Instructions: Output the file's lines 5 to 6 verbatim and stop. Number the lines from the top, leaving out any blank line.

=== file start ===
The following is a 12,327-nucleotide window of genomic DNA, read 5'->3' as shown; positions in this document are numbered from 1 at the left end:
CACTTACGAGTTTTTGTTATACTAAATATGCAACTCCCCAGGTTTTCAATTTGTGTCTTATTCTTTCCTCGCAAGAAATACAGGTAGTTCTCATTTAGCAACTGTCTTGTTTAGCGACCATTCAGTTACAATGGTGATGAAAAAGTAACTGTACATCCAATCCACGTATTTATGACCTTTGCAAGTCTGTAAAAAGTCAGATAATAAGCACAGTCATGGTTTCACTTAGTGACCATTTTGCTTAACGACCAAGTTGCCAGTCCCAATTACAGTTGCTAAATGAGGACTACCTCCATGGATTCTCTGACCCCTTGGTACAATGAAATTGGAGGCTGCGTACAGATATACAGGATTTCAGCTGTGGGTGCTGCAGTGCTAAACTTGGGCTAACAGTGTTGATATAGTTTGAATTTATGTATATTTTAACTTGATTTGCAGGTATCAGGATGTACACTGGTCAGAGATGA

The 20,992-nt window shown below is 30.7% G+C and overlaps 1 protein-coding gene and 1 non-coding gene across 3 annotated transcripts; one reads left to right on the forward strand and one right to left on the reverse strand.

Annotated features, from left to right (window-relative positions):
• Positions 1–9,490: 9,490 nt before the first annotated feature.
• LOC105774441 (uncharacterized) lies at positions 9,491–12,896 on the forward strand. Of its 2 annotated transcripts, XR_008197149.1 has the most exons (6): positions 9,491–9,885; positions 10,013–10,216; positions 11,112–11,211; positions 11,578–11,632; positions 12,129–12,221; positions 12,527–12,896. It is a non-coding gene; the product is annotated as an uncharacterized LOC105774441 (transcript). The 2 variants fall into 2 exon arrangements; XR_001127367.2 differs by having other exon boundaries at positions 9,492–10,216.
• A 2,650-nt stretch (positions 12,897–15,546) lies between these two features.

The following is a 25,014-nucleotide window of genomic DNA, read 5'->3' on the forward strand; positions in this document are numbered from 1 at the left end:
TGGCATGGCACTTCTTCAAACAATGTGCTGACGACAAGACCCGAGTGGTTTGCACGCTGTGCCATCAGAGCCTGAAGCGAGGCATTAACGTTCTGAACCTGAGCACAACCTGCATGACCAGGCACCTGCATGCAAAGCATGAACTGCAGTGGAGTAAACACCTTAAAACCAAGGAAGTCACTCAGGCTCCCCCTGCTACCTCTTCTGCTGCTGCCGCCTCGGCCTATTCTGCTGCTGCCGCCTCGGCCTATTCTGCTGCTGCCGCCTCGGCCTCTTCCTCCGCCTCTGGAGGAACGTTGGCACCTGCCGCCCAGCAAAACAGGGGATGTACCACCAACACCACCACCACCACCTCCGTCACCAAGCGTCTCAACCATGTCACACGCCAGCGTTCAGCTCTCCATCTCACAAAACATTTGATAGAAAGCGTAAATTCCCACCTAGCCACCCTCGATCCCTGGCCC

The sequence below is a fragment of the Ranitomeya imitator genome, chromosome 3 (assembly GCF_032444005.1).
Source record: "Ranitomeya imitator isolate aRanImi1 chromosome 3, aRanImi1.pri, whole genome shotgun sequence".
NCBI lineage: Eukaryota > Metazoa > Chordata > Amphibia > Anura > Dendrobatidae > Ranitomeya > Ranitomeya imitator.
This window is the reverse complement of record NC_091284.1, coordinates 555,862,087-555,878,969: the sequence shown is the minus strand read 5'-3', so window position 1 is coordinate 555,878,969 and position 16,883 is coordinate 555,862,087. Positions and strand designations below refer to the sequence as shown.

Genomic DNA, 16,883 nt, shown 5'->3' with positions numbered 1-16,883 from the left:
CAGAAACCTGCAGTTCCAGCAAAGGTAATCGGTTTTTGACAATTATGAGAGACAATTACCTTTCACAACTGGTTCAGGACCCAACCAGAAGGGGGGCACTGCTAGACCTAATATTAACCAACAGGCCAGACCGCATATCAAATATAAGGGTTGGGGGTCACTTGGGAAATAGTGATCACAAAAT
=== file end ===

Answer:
• Positions 1–9,490: 9,490 nt before the first annotated feature.
• LOC105774441 (uncharacterized) lies at positions 9,491–12,896 on the forward strand. Of its 2 annotated transcripts, XR_008197149.1 has the most exons (6): positions 9,491–9,885; positions 10,013–10,216; positions 11,112–11,211; positions 11,578–11,632; positions 12,129–12,221; positions 12,527–12,896. It is a non-coding gene; the product is annotated as an uncharacterized LOC105774441 (transcript). The 2 variants fall into 2 exon arrangements; XR_001127367.2 differs by having other exon boundaries at positions 9,492–10,216.